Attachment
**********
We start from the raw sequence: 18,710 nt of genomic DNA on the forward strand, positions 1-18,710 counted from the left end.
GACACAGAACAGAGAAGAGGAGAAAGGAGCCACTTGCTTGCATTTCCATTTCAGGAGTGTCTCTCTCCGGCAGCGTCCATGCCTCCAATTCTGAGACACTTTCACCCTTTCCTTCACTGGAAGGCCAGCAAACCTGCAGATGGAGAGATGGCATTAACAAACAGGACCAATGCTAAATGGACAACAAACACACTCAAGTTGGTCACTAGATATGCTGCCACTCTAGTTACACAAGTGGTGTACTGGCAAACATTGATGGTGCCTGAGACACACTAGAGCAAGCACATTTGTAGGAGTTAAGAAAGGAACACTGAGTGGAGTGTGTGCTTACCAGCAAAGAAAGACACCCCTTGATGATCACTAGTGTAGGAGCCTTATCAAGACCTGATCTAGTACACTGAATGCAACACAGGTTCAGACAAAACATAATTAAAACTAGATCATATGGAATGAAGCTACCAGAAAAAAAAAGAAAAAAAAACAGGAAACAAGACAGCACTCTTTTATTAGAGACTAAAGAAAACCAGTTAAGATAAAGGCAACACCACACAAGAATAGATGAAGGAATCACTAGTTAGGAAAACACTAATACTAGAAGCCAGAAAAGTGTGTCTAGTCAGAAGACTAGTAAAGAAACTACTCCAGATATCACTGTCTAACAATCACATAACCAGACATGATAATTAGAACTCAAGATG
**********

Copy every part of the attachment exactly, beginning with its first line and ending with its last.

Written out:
We start from the raw sequence: 18,710 nt of genomic DNA on the forward strand, positions 1-18,710 counted from the left end.
GACACAGAACAGAGAAGAGGAGAAAGGAGCCACTTGCTTGCATTTCCATTTCAGGAGTGTCTCTCTCCGGCAGCGTCCATGCCTCCAATTCTGAGACACTTTCACCCTTTCCTTCACTGGAAGGCCAGCAAACCTGCAGATGGAGAGATGGCATTAACAAACAGGACCAATGCTAAATGGACAACAAACACACTCAAGTTGGTCACTAGATATGCTGCCACTCTAGTTACACAAGTGGTGTACTGGCAAACATTGATGGTGCCTGAGACACACTAGAGCAAGCACATTTGTAGGAGTTAAGAAAGGAACACTGAGTGGAGTGTGTGCTTACCAGCAAAGAAAGACACCCCTTGATGATCACTAGTGTAGGAGCCTTATCAAGACCTGATCTAGTACACTGAATGCAACACAGGTTCAGACAAAACATAATTAAAACTAGATCATATGGAATGAAGCTACCAGAAAAAAAAAGAAAAAAAAACAGGAAACAAGACAGCACTCTTTTATTAGAGACTAAAGAAAACCAGTTAAGATAAAGGCAACACCACACAAGAATAGATGAAGGAATCACTAGTTAGGAAAACACTAATACTAGAAGCCAGAAAAGTGTGTCTAGTCAGAAGACTAGTAAAGAAACTACTCCAGATATCACTGTCTAACAATCACATAACCAGACATGATAATTAGAACTCAAGATG